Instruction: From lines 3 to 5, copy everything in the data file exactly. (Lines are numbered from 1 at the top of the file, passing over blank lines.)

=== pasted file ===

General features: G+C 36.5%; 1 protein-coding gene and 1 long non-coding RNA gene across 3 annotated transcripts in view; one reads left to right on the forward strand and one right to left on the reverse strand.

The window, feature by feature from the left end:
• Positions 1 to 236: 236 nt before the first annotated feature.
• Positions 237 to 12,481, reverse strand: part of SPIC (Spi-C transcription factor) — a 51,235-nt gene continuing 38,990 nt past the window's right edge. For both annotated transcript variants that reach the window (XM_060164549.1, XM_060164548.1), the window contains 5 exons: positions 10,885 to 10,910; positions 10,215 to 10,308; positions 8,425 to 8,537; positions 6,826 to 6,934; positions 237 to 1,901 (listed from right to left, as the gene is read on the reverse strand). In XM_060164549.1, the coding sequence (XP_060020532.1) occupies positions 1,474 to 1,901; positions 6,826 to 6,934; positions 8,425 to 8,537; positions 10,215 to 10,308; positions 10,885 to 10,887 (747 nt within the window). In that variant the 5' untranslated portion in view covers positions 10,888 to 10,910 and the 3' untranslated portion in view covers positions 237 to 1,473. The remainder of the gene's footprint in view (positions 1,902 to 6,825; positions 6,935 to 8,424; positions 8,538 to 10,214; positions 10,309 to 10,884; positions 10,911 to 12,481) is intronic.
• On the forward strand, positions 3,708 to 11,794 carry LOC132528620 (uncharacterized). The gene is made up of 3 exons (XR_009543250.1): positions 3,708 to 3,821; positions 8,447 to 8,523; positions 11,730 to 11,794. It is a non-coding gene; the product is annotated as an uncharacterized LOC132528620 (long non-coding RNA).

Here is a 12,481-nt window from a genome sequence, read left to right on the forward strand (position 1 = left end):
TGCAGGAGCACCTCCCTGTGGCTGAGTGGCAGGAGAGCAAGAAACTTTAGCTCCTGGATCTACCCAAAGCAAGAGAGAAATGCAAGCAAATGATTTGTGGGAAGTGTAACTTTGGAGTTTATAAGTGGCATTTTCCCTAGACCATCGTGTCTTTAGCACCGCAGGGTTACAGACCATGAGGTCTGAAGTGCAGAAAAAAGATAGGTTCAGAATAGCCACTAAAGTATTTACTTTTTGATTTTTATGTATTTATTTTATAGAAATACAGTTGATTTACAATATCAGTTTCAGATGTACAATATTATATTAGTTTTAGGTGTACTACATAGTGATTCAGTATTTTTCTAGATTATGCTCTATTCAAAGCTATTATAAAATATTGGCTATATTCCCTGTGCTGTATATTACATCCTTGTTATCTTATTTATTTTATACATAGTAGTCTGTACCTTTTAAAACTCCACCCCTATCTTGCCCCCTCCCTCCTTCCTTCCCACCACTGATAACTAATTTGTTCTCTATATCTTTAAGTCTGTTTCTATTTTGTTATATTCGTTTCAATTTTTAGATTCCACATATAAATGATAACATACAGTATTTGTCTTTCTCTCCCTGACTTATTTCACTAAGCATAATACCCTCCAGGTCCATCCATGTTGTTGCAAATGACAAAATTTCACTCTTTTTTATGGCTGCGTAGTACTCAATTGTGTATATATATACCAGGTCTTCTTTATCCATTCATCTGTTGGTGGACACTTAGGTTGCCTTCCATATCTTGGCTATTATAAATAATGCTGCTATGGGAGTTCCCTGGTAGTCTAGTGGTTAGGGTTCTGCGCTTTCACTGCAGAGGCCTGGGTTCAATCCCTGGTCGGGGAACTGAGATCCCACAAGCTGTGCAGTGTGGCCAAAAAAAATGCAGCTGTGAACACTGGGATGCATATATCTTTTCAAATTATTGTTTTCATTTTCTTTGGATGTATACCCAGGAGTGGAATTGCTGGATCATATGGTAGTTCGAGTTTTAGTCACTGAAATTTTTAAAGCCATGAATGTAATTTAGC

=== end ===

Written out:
• Positions 1 to 236: 236 nt before the first annotated feature.
• Positions 237 to 12,481, reverse strand: part of SPIC (Spi-C transcription factor) — a 51,235-nt gene continuing 38,990 nt past the window's right edge. For both annotated transcript variants that reach the window (XM_060164549.1, XM_060164548.1), the window contains 5 exons: positions 10,885 to 10,910; positions 10,215 to 10,308; positions 8,425 to 8,537; positions 6,826 to 6,934; positions 237 to 1,901 (listed from right to left, as the gene is read on the reverse strand). In XM_060164549.1, the coding sequence (XP_060020532.1) occupies positions 1,474 to 1,901; positions 6,826 to 6,934; positions 8,425 to 8,537; positions 10,215 to 10,308; positions 10,885 to 10,887 (747 nt within the window). In that variant the 5' untranslated portion in view covers positions 10,888 to 10,910 and the 3' untranslated portion in view covers positions 237 to 1,473. The remainder of the gene's footprint in view (positions 1,902 to 6,825; positions 6,935 to 8,424; positions 8,538 to 10,214; positions 10,309 to 10,884; positions 10,911 to 12,481) is intronic.
• On the forward strand, positions 3,708 to 11,794 carry LOC132528620 (uncharacterized). The gene is made up of 3 exons (XR_009543250.1): positions 3,708 to 3,821; positions 8,447 to 8,523; positions 11,730 to 11,794. It is a non-coding gene; the product is annotated as an uncharacterized LOC132528620 (long non-coding RNA).